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Shift operators

java

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Shift operators

The shift operators also manipulate bits. They can be used solely with primitive, integral types. The left-shift operator (<<) produces the operand to the left of the operator shifted to the left by the number of bits specified after the operator (inserting zeroes at the lower-order bits). The signed right-shift operator (>>) produces the operand to the left of the operator shifted to the right by the number of bits specified after the operator. The signed right shift >> uses sign extension: if the value is positive, zeroes are inserted at the higher-order bits; if the value is negative, ones are inserted at the higher-order bits. Java has also added the unsigned right shift >>>, which uses zero extension: regardless of the sign, zeroes are inserted at the higher-order bits. This operator does not exist in C or C++.




If you shift a char, byte, or short, it will be promoted to int before the shift takes place, and the result will be an int. Only the five low-order bits of the right-hand side will be used. This prevents you from shifting more than the number of bits in an int. If you’re operating on a long, long will be the result. Only the six low-order bits of the right-hand side will be used so you can’t shift more than the number of bits in a long. There is a problem, however, with the unsigned right shift. If you use it with byte or short you might not get the correct results. (It’s broken in Java 1.0 and Java 1.1.) These are promoted to int and right shifted, but the zero extension does not occur, so you get -1 in those cases. The following example can be used to test your implementation:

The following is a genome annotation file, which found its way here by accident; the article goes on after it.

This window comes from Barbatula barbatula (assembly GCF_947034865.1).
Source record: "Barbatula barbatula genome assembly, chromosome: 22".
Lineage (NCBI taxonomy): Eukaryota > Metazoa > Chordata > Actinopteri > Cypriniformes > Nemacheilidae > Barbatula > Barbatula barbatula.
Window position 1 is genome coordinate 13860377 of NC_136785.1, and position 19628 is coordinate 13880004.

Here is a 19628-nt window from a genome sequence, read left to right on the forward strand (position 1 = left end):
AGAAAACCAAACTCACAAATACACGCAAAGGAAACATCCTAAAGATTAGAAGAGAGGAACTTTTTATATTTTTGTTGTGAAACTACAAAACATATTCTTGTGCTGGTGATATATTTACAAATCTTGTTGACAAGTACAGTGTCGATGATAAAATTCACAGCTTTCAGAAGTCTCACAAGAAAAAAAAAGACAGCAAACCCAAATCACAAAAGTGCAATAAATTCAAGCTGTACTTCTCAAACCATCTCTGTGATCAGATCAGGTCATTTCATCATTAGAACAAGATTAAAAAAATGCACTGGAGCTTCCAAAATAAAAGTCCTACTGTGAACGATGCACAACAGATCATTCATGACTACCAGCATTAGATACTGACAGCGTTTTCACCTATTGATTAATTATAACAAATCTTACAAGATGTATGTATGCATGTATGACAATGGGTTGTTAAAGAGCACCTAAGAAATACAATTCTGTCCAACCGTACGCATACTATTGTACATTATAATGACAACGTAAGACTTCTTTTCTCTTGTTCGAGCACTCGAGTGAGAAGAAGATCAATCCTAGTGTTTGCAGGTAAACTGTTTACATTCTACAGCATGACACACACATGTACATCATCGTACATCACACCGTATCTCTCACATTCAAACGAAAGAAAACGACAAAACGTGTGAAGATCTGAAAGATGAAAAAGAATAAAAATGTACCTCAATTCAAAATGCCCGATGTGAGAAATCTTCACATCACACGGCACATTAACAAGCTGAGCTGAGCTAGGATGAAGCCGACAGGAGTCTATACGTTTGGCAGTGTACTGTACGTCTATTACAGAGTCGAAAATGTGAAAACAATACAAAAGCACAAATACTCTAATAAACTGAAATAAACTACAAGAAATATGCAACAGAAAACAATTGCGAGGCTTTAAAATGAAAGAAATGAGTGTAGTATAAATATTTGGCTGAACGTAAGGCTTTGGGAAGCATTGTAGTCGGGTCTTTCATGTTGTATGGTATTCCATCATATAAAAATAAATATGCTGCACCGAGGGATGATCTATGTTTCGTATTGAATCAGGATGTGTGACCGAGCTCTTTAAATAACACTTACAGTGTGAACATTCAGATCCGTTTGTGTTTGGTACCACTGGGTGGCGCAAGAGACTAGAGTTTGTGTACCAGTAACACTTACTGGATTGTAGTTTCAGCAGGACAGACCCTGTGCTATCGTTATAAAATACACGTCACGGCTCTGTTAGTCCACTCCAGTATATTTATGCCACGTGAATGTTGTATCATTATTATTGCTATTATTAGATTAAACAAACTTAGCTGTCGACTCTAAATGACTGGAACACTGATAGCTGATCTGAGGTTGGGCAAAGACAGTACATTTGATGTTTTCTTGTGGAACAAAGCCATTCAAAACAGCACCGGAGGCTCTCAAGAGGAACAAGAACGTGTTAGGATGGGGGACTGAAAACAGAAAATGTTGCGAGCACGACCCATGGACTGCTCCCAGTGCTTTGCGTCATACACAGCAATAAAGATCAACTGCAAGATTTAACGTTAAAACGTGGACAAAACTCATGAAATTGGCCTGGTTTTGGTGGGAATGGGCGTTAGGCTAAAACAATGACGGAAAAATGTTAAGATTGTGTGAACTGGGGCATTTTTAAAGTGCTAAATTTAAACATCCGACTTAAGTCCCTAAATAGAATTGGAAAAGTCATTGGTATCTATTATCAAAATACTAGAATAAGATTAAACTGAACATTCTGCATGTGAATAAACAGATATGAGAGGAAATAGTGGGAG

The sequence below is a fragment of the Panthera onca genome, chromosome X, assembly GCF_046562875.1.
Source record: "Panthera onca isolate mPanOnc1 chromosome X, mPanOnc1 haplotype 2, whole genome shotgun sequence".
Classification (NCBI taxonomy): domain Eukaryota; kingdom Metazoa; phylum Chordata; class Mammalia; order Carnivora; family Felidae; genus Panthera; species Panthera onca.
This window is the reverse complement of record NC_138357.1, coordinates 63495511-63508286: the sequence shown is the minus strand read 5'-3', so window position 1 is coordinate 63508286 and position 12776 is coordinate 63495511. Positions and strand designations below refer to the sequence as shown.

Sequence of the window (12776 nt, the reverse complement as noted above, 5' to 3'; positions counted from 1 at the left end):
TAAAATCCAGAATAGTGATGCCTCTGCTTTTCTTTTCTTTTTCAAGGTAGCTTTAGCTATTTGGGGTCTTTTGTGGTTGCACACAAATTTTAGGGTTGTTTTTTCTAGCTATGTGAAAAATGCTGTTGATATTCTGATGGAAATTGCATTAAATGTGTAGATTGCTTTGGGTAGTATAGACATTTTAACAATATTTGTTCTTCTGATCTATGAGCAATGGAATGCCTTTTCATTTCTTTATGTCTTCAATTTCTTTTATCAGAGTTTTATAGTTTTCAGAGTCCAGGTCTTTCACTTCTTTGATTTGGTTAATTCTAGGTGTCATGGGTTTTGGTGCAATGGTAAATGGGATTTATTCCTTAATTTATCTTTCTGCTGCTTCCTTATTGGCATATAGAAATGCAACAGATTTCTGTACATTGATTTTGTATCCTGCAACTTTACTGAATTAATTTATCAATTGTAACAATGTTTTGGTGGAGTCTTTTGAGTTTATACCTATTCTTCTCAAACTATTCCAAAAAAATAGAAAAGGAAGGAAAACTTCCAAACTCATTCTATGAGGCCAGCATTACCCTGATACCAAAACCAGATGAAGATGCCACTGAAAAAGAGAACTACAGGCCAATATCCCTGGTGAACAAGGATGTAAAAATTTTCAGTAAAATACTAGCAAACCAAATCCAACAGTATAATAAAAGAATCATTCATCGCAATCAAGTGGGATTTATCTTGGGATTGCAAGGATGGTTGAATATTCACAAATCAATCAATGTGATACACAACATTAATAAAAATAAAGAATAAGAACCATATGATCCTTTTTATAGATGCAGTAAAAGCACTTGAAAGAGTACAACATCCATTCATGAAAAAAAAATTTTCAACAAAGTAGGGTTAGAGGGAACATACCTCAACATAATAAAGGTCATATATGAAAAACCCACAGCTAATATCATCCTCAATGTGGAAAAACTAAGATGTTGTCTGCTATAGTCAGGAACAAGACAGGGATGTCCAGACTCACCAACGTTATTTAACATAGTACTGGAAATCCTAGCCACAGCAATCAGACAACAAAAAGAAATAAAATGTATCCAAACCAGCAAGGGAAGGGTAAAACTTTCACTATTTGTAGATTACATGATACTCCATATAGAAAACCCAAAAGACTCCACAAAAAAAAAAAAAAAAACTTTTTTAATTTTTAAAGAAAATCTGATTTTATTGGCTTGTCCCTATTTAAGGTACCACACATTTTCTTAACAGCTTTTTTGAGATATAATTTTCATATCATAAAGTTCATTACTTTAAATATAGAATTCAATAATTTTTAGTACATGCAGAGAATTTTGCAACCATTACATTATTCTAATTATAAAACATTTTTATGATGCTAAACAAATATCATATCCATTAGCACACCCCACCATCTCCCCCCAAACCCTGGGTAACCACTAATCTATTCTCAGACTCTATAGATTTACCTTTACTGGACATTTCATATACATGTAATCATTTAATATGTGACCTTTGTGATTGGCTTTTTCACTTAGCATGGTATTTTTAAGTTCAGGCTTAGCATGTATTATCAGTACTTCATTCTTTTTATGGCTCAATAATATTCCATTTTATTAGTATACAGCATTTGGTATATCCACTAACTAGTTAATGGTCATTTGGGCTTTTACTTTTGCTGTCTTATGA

//: URShift.java

// Test of unsigned right shift

public class URShift

} ///:~

Shifts can be combined with the equal sign (<<= or >>= or >>>=). The lvalue is replaced by the lvalue shifted by the rvalue.

Here’s an example that demonstrates the use of all the operators involving bits:

//: BitManipulation.java

// Using the bitwise operators

import java.util.*;

public class BitManipulation

static void pBinInt(String s, int i)

static void pBinLong(String s, long l)

} ///:~

The two methods at the end, pBinInt( ) and pBinLong( ) take an int or a long, respectively, and print it out in binary format along with a descriptive string. You can ignore the implementation of these for now.

You’ll note the use of System.out.print( ) instead of System.out.println( ). The print( ) method does not put out a new line, so it allows you to output a line in pieces.



As well as demonstrating the effect of all the bitwise operators for int and long, this example also shows the minimum, maximum, +1 and -1 values for int and long so you can see what they look like. Note that the high bit represents the sign: 0 means positive and 1 means negative. The output for the int portion looks like this:

-1, int: -1, binary:

11111111111111111111111111111111
+1, int: 1, binary:

00000000000000000000000000000001

maxpos, int: 2147483647, binary:

01111111111111111111111111111111

maxneg, int: -2147483648, binary:

10000000000000000000000000000000

i, int: 59081716, binary:

00000011100001011000001111110100

~i, int: -59081717, binary:

11111100011110100111110000001011

-i, int: -59081716, binary:

11111100011110100111110000001100

j, int: 198850956, binary:

00001011110110100011100110001100

i & j, int: 58720644, binary:

00000011100000000000000110000100

i | j, int: 199212028, binary:

00001011110111111011101111111100

i ^ j, int: 140491384, binary:

00001000010111111011101001111000

i << 5, int: 1890614912, binary:

01110000101100000111111010000000

i >> 5, int: 1846303, binary:

00000000000111000010110000011111

(~i) >> 5, int: -1846304, binary:

11111111111000111101001111100000

i >>> 5, int: 1846303, binary:

00000000000111000010110000011111

(~i) >>> 5, int: 132371424, binary:

00000111111000111101001111100000

The binary representation of the numbers is referred to as signed two’s complement.






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